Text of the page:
How to structure your Business Continuity Plan according to ISO 22301:2019

How to structure your Business Continuity Plan according to ISO 22301:2019

How to structure your Business Continuity Plan according to ISO 22301:2019

Most businesses experience challenges in the definition and implementation of risk assessment and business continuity plans in their management systems. Here is how to implement a BCP (business continuity plan):

What is a Business Continuity Plan?

The definition of a BCP in ISO 22301 is ‘documented procedures that guide organizations to respond, resume, recover, and restore to a pre-defined level of operation following a disruption.’ (Clause 3.5)

This means that a BCP is solely concerned with developing plans or procedures; it doesn’t concern itself with the analysis that the plans are based on or how to maintain the said procedures. All these are integral parts necessary for successful contingency planning.

Example of a Business Continuity Plan

Here is a comprehensive tool for developing a BCP. It is ideal for small and mid-sized companies and details what each section should include:

Scope, purpose and users-The organization should seek to answer these questions:

  • Why is the BCP being developed?
  • What are the objectives of the BCP?
  • Which parts of the organization does it cover?
  • Who should read the plan?
  1. Referral Documents– during the development of the BCP, some records are needed as a referral point. Documents such as Business continuity policy, Business Impact Analysis and Business continuity Strategy are ideal.
  2. Assumptions- assumptions cover what needs to exist, or the framework for an effective BCP.
  3. Crucial contacts-One of the conditions of the BCP is to identify the person responsible for its execution and detail his contacts.
  4. Roles and responsibilities– Here, the organization needs to identify people who; a) Are responsible for managing disruptive incidents b) Will activate the plan either by making urgent purchases or communicating with the media.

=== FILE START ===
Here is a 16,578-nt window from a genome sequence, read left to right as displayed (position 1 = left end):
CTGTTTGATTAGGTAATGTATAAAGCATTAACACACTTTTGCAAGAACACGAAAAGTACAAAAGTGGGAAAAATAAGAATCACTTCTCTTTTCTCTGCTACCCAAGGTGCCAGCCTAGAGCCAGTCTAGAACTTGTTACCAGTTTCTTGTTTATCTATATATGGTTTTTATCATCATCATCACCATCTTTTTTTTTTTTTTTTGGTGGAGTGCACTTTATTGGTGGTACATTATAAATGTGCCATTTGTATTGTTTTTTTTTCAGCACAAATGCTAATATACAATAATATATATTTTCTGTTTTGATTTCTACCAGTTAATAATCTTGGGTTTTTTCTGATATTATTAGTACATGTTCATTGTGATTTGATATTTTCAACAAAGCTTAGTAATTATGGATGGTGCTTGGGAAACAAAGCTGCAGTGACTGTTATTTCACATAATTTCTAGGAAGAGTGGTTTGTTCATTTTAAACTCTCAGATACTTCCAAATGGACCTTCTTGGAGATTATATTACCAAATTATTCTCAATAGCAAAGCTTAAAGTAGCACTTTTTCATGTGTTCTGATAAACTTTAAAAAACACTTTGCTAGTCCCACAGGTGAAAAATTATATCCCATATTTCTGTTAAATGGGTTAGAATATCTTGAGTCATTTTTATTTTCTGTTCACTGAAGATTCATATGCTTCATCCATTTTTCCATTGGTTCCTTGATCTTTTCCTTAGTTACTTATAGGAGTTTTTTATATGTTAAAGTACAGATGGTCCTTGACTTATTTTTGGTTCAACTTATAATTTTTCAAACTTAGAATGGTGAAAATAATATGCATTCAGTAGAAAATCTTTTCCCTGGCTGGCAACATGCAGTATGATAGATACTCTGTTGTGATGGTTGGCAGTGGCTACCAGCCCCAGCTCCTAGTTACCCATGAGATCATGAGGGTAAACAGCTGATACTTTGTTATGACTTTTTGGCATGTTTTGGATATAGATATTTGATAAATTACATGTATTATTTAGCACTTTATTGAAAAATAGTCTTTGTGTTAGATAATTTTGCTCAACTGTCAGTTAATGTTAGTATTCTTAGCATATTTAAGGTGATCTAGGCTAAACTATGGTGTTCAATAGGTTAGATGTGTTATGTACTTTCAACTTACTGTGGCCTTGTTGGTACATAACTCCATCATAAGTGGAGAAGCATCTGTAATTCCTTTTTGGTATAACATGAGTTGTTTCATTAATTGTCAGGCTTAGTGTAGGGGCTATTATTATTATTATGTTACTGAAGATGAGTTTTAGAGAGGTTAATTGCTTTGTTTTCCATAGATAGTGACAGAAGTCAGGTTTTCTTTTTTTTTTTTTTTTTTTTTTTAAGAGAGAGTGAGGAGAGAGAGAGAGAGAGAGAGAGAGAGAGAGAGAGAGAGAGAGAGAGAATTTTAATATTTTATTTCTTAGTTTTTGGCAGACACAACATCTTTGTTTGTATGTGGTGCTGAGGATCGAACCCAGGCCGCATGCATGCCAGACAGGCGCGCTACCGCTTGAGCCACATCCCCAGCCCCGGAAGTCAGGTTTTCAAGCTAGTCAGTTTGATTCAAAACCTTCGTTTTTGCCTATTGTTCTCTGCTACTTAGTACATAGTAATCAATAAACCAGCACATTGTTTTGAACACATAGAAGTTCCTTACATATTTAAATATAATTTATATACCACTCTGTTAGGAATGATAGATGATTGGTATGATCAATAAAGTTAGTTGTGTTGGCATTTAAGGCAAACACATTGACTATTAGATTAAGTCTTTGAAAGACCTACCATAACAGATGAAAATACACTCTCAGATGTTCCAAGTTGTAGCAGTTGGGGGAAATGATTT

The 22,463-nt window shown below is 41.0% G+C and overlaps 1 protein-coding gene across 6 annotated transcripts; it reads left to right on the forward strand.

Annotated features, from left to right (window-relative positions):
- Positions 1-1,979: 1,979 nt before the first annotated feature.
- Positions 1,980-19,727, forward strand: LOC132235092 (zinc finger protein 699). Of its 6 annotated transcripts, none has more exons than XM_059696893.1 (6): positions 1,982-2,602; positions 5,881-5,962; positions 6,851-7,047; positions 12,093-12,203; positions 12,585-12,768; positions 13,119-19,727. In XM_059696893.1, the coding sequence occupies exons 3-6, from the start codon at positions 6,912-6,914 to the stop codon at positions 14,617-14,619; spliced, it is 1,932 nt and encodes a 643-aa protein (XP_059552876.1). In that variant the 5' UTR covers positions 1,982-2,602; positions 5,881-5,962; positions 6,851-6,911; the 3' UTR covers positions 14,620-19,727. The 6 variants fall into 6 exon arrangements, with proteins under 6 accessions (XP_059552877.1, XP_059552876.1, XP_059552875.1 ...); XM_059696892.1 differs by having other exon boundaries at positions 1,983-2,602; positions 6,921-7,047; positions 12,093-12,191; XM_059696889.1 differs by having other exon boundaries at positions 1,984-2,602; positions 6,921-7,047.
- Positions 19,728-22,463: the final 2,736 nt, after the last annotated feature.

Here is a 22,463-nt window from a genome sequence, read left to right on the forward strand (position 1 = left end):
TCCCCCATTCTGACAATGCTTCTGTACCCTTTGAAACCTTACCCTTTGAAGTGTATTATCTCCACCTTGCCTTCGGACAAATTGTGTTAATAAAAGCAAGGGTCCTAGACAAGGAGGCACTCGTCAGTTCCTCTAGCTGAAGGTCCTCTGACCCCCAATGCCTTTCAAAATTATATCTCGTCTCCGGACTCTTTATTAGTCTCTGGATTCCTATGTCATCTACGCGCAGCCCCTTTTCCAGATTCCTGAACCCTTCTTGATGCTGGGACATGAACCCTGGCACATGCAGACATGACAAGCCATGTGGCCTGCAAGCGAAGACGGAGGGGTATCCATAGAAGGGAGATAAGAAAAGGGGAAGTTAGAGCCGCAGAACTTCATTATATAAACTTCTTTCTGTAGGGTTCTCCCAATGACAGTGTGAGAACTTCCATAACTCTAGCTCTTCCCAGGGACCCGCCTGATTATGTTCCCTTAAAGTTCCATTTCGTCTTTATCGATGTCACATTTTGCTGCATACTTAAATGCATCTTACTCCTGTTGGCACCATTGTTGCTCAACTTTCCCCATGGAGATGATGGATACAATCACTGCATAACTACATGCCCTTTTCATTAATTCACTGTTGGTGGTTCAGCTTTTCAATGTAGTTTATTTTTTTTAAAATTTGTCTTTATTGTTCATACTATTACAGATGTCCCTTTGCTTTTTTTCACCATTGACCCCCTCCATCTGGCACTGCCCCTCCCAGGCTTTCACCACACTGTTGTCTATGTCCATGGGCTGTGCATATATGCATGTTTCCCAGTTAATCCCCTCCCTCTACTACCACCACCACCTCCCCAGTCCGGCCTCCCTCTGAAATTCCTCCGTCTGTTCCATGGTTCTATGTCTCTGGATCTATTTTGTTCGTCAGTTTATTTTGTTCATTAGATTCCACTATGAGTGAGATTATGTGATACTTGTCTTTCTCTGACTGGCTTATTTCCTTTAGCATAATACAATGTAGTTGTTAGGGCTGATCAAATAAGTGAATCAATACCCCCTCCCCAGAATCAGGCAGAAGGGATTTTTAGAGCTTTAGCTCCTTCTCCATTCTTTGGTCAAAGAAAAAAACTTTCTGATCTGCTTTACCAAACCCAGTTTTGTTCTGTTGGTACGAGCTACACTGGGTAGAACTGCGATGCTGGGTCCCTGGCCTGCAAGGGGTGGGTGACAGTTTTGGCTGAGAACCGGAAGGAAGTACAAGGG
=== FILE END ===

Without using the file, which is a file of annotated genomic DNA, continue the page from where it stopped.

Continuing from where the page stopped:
1. Communication- Details concerning how communication will be relayed to stakeholders during a disruptive incident need to be known. The company will also need to determine who is responsible for the transmission, and what the companies’ policy on communicating with media and government bodies is.
  2. Plan activation and deactivation– When can this plan be activated? What scenarios need to exist for the plan to be deactivated?
  3. Incidence response– Detail how the organization will respond to disruptive incidents to reduce its impact.
  4. Sites and transportation– Where are the assembly points? How do people move from the incident site to the assembly points?
  5. Recovery activities order– Also known as Recovery Time Objectives (RTO), this is a tabulated list of activities, and the time it will take for them to be achieved.
  6. Activities Recovery plans– A descriptive step-by-step action plan that details how the organization will recover the human resources, infrastructure, facilities, information and software.
  7. Disaster recovery plan– A plan that mainly focuses on the recovery of information and communication technology infrastructure.
  8. Resources required– A comprehensive list of personnel, facilities, infrastructure, information, equipment and third-party services that are crucial to perform the recovery.
  9. Restoration and resumption– A plan on how to restore the business status once the disruptive incident has been resolved.


A business that recognizes and diligently takes the task of writing a BPC is in a better position to recover from a calamity. Write it seriously.

Leave a Reply

Your email address will not be published.